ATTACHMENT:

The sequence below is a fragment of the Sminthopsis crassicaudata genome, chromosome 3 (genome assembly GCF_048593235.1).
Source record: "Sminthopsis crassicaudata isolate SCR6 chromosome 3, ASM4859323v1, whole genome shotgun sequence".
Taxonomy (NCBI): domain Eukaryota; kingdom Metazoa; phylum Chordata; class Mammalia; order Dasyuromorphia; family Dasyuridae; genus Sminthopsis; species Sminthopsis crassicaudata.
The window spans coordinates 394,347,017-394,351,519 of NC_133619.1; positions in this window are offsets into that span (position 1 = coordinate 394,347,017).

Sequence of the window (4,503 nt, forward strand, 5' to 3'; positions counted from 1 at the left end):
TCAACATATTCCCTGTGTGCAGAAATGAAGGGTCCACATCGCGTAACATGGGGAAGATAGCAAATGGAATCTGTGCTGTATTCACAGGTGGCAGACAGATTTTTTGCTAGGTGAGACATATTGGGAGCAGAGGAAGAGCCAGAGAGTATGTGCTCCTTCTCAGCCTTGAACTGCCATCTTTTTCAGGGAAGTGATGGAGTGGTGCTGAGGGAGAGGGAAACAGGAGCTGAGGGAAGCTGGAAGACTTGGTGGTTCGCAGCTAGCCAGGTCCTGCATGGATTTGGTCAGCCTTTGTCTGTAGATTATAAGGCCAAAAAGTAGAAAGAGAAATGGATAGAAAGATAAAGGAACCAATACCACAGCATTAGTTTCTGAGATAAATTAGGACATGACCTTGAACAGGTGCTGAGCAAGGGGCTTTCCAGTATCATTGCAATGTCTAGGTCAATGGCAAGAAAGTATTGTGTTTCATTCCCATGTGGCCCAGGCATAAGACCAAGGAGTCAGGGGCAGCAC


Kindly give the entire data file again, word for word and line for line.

The sequence below is a fragment of the Sminthopsis crassicaudata genome, chromosome 3 (genome assembly GCF_048593235.1).
Source record: "Sminthopsis crassicaudata isolate SCR6 chromosome 3, ASM4859323v1, whole genome shotgun sequence".
Taxonomy (NCBI): domain Eukaryota; kingdom Metazoa; phylum Chordata; class Mammalia; order Dasyuromorphia; family Dasyuridae; genus Sminthopsis; species Sminthopsis crassicaudata.
The window spans coordinates 394,347,017-394,351,519 of NC_133619.1; positions in this window are offsets into that span (position 1 = coordinate 394,347,017).

Sequence of the window (4,503 nt, forward strand, 5' to 3'; positions counted from 1 at the left end):
TCAACATATTCCCTGTGTGCAGAAATGAAGGGTCCACATCGCGTAACATGGGGAAGATAGCAAATGGAATCTGTGCTGTATTCACAGGTGGCAGACAGATTTTTTGCTAGGTGAGACATATTGGGAGCAGAGGAAGAGCCAGAGAGTATGTGCTCCTTCTCAGCCTTGAACTGCCATCTTTTTCAGGGAAGTGATGGAGTGGTGCTGAGGGAGAGGGAAACAGGAGCTGAGGGAAGCTGGAAGACTTGGTGGTTCGCAGCTAGCCAGGTCCTGCATGGATTTGGTCAGCCTTTGTCTGTAGATTATAAGGCCAAAAAGTAGAAAGAGAAATGGATAGAAAGATAAAGGAACCAATACCACAGCATTAGTTTCTGAGATAAATTAGGACATGACCTTGAACAGGTGCTGAGCAAGGGGCTTTCCAGTATCATTGCAATGTCTAGGTCAATGGCAAGAAAGTATTGTGTTTCATTCCCATGTGGCCCAGGCATAAGACCAAGGAGTCAGGGGCAGCAC